New campaign "Worth a thousand words: Preserve your vision" highlights impact of adult vision loss


According to the World Health Organization, 75 per cent of vision loss can be prevented or treated.  Today CNIB is launching a national campaign called "Worth a thousand words: Preserve your vision" to raise awareness of the impact of adult-onset vision loss and that many conditions are preventable if diagnosed and treated at an early stage. 

The campaign features a unique photo album of images​​ ​representing key milestones in an average Canadian's life - a birthday, a graduation, a wedding. However, the images have been digitally altered so the milestones are seen as they might be by someone living with either of two of the leading causes of adult-onset vision loss, wet age-related macular degeneration (AMD) and diabetic macular edema (DME). The photo album demonstrates the impact that vision loss can have on the stories of our lives - past, present and future. 

"Every 12 minutes, someone in Canada begins to lose their vision. The earlier an eye disease is detected, the greater the chance of preventing or minimizing associated vision loss through treatment," says Dr. Keith Gordon, Vice President, Research, at CNIB.  A 2012 study showed one in seven Canadian adults may be living with some form of vision loss, much of which could be corrected. 

Many eye diseases develop gradually and have no symptoms in the early stages until they eventually make themselves known with vision loss. The ability to perform daily tasks - reading, driving or cooking - is at risk with the loss of one's vision.  However, with proper support, people who are blind or partially sighted can learn to see beyond vision loss. 

By sharing real stories about people living with wet AMD or DME, the "Worth a thousand words: Preserve your vision" campaign aims to educate Canadians and to raise awareness of the importance of eye health and the impact of vision loss.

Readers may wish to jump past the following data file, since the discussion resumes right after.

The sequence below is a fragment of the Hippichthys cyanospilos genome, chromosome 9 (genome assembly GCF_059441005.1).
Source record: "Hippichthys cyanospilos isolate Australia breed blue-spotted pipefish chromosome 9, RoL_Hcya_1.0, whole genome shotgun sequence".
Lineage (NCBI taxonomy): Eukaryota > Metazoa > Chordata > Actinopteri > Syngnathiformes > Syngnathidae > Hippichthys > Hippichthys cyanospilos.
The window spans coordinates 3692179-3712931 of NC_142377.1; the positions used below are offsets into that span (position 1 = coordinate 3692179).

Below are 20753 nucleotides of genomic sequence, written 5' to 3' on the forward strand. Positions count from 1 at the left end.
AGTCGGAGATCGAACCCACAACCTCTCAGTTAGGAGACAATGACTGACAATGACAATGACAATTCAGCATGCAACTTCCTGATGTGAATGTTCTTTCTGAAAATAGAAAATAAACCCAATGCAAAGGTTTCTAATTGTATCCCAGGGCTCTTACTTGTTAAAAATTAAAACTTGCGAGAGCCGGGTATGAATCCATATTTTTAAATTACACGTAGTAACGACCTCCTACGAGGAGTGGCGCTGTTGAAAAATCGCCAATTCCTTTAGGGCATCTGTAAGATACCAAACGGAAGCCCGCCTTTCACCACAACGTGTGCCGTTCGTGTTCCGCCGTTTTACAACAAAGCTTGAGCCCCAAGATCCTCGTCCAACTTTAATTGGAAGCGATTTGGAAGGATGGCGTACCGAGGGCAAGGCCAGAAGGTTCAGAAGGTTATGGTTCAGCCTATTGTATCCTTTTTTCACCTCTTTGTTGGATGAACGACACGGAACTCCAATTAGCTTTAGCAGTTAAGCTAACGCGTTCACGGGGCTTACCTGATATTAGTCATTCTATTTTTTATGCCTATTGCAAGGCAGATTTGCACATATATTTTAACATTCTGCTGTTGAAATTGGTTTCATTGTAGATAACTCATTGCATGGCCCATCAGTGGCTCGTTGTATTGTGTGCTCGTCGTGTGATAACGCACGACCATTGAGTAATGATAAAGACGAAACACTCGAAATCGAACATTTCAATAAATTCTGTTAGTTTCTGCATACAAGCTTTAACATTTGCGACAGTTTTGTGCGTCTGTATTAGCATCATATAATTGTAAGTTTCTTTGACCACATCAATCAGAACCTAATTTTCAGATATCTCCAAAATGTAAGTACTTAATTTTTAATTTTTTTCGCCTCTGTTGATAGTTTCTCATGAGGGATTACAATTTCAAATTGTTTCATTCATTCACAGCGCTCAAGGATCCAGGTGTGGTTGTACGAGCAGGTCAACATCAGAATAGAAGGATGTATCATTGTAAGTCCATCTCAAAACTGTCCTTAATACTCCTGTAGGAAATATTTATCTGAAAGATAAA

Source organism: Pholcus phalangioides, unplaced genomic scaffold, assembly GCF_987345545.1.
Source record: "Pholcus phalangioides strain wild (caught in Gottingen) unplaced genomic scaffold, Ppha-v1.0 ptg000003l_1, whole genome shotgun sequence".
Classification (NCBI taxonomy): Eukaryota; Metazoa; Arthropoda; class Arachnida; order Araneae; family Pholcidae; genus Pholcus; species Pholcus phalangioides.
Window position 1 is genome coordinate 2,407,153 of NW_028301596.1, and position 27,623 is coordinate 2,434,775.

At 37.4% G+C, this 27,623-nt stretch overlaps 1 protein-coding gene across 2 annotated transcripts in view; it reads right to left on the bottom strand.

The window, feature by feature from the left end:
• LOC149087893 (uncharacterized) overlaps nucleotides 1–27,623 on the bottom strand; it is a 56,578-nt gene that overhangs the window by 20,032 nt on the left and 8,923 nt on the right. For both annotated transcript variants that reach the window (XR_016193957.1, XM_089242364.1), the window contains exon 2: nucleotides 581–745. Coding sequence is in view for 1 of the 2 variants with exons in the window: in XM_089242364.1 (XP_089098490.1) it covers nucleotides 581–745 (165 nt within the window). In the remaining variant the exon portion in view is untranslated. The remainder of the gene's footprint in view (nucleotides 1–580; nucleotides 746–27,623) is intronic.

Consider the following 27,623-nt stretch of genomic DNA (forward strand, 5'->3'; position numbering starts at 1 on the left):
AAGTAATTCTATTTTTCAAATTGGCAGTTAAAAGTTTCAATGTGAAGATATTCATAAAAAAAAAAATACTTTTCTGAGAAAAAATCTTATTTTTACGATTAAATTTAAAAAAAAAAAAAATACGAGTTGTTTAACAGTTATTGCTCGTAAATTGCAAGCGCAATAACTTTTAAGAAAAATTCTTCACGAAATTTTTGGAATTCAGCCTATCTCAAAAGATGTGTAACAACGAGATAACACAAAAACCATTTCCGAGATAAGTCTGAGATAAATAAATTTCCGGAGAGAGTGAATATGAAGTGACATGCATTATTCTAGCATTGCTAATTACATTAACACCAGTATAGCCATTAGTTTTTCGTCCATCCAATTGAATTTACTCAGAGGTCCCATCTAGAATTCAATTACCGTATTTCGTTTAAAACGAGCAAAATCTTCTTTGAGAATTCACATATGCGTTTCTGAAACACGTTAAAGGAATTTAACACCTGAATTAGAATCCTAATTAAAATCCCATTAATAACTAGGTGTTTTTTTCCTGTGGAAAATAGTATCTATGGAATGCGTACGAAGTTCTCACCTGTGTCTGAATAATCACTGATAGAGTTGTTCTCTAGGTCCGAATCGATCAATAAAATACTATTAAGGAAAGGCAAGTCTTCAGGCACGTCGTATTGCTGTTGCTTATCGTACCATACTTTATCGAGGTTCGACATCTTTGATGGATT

"The goal of this photo album is to give sighted individuals an idea of what the world might look like to those who have two of the most common conditions that result in adult-onset vision loss - wet age-related macular degeneration and diabetic macular edema," explains Dr. Gordon. "It does so by presenting scenes from the lives of everyday Canadians over the past several decades, but showing them as they might appear to those experiencing these conditions." 

About DME and wet AMD

Diabetic macular edema (DME) is a common complication of diabetic retinopathy. It is caused by damage to the blood vessels of the retina and is a leading cause of vision loss in the working-age population in the developed world. It is estimated that vision loss resulting from DME affects approximately 60,000 Canadians, making it a major cause of adult-onset vision loss in Canada.

Age-related macular degeneration (AMD) is the leading cause of severe vision loss for Canadians over the age of 60. There are two types, wet and dry. While only 10-15% of AMD cases are of wet AMD, wet AMD is responsible for 90% of the severe vision loss caused by AMD. Wet AMD is a progressive disease that causes rapid and severe central vision loss and can severely compromise a person's ability to function independently. An estimated 1.4 million Canadians have some stage of AMD and a 2011 study estimated that nearly 90,000 Canadians had vision loss from AMD in 2007. It is anticipated that the number people with AMD will double within the next 25 years due to the ageing of the population. 

This CNIB campaign is a collaboration with one of Canada's leading research-based pharmaceutical companies.

Back to top of page